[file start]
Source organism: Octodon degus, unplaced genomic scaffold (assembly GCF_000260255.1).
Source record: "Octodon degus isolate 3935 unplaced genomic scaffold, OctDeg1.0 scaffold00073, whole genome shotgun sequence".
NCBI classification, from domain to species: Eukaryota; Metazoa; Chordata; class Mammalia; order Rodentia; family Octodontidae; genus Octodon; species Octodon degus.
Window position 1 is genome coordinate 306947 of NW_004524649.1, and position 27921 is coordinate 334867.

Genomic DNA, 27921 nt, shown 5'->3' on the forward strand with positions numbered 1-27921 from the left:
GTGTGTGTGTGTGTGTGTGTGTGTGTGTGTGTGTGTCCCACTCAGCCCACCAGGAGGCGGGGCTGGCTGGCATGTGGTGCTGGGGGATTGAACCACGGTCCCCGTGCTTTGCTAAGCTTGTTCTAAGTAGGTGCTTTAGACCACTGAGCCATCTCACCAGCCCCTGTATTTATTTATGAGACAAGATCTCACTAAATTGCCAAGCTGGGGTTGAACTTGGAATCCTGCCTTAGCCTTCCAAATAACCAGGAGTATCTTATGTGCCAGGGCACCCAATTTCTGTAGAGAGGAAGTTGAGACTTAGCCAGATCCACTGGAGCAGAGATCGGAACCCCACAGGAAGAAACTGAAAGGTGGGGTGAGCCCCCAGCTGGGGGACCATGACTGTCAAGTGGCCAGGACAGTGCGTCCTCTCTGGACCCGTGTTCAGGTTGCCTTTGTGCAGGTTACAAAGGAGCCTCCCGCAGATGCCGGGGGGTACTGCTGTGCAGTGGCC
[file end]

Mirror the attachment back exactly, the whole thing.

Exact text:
Source organism: Octodon degus, unplaced genomic scaffold (assembly GCF_000260255.1).
Source record: "Octodon degus isolate 3935 unplaced genomic scaffold, OctDeg1.0 scaffold00073, whole genome shotgun sequence".
NCBI classification, from domain to species: Eukaryota; Metazoa; Chordata; class Mammalia; order Rodentia; family Octodontidae; genus Octodon; species Octodon degus.
Window position 1 is genome coordinate 306947 of NW_004524649.1, and position 27921 is coordinate 334867.

Genomic DNA, 27921 nt, shown 5'->3' on the forward strand with positions numbered 1-27921 from the left:
GTGTGTGTGTGTGTGTGTGTGTGTGTGTGTGTGTGTCCCACTCAGCCCACCAGGAGGCGGGGCTGGCTGGCATGTGGTGCTGGGGGATTGAACCACGGTCCCCGTGCTTTGCTAAGCTTGTTCTAAGTAGGTGCTTTAGACCACTGAGCCATCTCACCAGCCCCTGTATTTATTTATGAGACAAGATCTCACTAAATTGCCAAGCTGGGGTTGAACTTGGAATCCTGCCTTAGCCTTCCAAATAACCAGGAGTATCTTATGTGCCAGGGCACCCAATTTCTGTAGAGAGGAAGTTGAGACTTAGCCAGATCCACTGGAGCAGAGATCGGAACCCCACAGGAAGAAACTGAAAGGTGGGGTGAGCCCCCAGCTGGGGGACCATGACTGTCAAGTGGCCAGGACAGTGCGTCCTCTCTGGACCCGTGTTCAGGTTGCCTTTGTGCAGGTTACAAAGGAGCCTCCCGCAGATGCCGGGGGGTACTGCTGTGCAGTGGCC